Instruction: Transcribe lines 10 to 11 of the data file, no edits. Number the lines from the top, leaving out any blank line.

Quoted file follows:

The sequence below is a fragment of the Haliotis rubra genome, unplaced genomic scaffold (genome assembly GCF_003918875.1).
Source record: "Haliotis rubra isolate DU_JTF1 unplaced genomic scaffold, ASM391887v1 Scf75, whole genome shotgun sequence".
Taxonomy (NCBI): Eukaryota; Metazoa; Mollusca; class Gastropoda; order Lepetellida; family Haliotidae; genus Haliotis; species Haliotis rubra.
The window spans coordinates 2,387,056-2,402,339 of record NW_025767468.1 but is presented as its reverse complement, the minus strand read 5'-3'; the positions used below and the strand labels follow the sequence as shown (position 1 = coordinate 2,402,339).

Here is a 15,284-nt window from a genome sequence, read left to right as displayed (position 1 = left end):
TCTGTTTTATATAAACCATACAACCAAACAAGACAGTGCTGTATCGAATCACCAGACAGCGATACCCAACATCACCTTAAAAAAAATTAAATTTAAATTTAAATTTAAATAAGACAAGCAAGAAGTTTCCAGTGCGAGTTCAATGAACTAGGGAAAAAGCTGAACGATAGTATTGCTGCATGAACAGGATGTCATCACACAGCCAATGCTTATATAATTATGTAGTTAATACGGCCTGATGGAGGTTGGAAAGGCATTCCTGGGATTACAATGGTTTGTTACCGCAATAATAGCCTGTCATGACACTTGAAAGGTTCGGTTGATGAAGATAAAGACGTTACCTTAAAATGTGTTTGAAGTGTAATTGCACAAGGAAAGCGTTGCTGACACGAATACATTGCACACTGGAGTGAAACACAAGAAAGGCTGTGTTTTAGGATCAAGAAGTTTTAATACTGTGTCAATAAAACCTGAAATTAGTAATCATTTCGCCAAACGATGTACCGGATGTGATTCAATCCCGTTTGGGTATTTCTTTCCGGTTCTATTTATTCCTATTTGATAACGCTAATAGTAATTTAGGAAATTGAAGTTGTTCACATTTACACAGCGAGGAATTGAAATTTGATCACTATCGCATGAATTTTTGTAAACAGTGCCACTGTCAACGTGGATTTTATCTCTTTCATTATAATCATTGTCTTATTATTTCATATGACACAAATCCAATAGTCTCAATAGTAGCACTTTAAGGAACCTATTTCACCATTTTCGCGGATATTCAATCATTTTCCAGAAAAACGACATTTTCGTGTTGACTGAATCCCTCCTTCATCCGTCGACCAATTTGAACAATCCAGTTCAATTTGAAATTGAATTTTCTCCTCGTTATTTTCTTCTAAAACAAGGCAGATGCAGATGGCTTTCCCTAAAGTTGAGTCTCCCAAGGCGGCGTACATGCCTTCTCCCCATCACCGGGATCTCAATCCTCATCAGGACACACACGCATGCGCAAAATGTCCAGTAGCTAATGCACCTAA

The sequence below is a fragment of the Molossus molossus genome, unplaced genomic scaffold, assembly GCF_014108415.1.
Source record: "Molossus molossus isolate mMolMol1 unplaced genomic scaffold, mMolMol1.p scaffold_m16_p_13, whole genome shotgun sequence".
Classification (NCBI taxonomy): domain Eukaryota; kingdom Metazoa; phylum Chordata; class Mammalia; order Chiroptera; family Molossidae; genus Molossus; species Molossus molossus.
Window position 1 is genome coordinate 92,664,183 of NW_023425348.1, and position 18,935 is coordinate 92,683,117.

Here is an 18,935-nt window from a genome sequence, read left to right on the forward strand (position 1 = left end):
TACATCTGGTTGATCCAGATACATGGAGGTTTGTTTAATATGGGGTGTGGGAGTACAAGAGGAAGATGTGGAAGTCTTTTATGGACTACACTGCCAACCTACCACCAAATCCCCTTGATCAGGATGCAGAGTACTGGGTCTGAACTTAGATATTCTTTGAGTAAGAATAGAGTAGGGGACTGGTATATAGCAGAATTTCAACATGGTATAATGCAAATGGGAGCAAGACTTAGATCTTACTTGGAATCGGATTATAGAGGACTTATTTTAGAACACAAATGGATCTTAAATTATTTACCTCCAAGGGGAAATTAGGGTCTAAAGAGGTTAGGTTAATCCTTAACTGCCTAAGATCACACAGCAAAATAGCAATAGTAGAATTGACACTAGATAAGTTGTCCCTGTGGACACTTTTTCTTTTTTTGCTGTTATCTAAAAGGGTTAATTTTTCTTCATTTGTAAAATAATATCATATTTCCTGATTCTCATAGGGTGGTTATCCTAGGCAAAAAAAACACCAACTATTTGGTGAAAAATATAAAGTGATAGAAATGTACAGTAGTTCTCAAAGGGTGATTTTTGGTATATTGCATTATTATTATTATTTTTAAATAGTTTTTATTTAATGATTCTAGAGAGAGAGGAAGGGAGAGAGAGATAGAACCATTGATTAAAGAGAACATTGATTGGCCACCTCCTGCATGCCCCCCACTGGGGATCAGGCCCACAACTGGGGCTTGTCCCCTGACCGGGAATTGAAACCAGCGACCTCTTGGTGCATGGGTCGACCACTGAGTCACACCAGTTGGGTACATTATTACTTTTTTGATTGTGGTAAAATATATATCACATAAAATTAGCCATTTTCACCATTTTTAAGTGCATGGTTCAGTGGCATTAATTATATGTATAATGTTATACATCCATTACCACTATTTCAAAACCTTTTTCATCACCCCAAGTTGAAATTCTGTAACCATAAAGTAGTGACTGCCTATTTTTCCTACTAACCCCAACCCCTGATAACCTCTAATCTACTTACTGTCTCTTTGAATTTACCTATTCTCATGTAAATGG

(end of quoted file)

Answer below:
Window position 1 is genome coordinate 92,664,183 of NW_023425348.1, and position 18,935 is coordinate 92,683,117.

Here is an 18,935-nt window from a genome sequence, read left to right on the forward strand (position 1 = left end):